For many Atletico Madrid fans, their club being seen as dysfunctional, chaotic and a long-running joke across town by Real Madrid will be forever etched in the memory. Even their remarkable, barely believable yet totally deserved La Liga title triumph two seasons ago has failed to totally banish the scars that many still carry. A sense of fatalism has never been far away, yet Diego Simeone’s sensational work in transforming the club has shifted the mood from pessimism to hope and now expectation. Now, as the primary clubs from the capital have been hit with long-term transfer bans, it is Atleti rather than Los Blancos, who look best primed to take the hit.
These sanctions have been rumoured for well over a year and have been persistent since Barcelona were first implicated in the illegal transfer of youth players back in 2014. At that time, Atleti were hitting their prime and just minutes away from adding the Champions League to their La Liga crown. Simeone had forged an unparalleled team spirit, a never-say-die attitude and unshakable belief that they could defy all the critics time and time again. He created a team in his image – mentally tough, not contemplating shirking any physical battles and imposing themselves on the game.
Yet, inevitably, the club’s financial position – whilst greatly improved in the past decade – was not on the same level to compete with the very top sides. The departure of Chelsea-bound trio Diego Costa, Thibaut Courtois and Filipe Luis was a blow, but it did not signal a mass exodus. Simeone showed he was much more than just a motivator with his clever shift within his playing squad, investing in youth and players with greater flair, who were attainable financially. Antoine Griezmann was the standout signing in the aftermath, but the integration of a raft of young talent into the playing squad, while fading out the 2014 heroes, was managed superbly.
Miranda, Mario Suarez, Raul Garcia, David Villa and Adrian Gonzalz were all quietly moved on, while youth players returning from loan spells were given an opportunity at the highest level. Of the current Atletico side, nine are aged 22 or under. Four are products of the club’s youth system – which may not have the global prestige of La Masia or of those across the city, but which recently have more than held their own. Saul Niguez (21) and Thomas Partey (22) – two highly-talented central midfielders – both enjoyed successful loan spells at rival La Liga clubs, as did Oliver Torres (21), who excelled last year for Porto in both the Portuguese Liga and Champions League and provides healthy competition in the centre of the pitch.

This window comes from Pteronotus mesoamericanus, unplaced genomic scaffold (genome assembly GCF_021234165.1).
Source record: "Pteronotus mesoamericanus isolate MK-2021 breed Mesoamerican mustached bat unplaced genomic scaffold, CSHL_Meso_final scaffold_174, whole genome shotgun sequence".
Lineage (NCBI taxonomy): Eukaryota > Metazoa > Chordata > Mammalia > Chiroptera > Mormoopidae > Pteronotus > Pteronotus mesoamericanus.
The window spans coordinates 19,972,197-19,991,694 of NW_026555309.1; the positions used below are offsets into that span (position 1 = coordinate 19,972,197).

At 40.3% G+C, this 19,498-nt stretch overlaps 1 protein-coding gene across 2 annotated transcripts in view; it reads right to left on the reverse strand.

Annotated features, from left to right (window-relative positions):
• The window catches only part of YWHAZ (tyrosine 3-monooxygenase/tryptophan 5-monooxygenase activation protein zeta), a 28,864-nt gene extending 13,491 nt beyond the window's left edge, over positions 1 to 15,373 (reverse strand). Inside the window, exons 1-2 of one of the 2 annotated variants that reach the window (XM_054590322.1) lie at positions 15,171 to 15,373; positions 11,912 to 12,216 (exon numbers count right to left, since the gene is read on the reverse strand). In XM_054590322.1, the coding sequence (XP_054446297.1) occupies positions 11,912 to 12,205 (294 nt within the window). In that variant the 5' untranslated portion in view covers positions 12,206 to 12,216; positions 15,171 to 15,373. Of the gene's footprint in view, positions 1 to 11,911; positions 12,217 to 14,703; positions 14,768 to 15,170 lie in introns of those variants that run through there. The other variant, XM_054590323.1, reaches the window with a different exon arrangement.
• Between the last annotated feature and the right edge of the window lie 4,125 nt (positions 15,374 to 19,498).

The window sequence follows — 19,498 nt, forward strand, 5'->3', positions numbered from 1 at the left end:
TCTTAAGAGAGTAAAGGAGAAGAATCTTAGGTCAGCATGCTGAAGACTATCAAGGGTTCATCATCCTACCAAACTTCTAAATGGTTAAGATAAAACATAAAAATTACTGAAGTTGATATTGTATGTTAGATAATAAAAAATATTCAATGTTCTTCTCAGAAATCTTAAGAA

Jose Maria Gimenez (20) has shown all the attributes to suggest he is the long-term successor to fellow Uruguayan Diego Godin at centre-half, and he could well form a formidable, central-defensive partnership with highly-rated Frenchman Lucas Hernandez (19) for many years to come. The gloriously-gifted Angel Correa (20) has earned many comparisons with Argentine compatriots Tevez and Aguero, such is his skill, low centre-of-gravity and natural ability.
In anticipation of the ban, Atleti acted promptly and decisively in this window. In came Celta Vigo captain Augusto Fernandez and he was joined by Matias Kranevitter (22), both of whom are midfielders involved with the Argentine national team. Their arrivals came due to Tiago Mendes’s leg break. The Portuguese is at the stage of his career where he will never become a major player for the side again, but these two introductions proactively solve this problem.
It sums up Simeone’s managerial career to date – continually being presented with obstacles and stumbling blocks and having to face adversity. Yet, he persistently overcomes these. Whether it be a massive financial imbalance among the top three sides in La Liga, a long-term mental block and defeatist attitude at the Vicente Calderon, the loss of key players both through transfers and injuries, and now this transfer ban, it’s what Cholo thrives on.
Atleti are serious players in the title race and in the Champions League. The grit and determination of 2014 remains, yet it is now complemented with greater potential and attacking threat. Any transfer ban will provide a platform for the plethora of young would-be-stars to show what they’re really made of. And what better man to guide them than Simeone?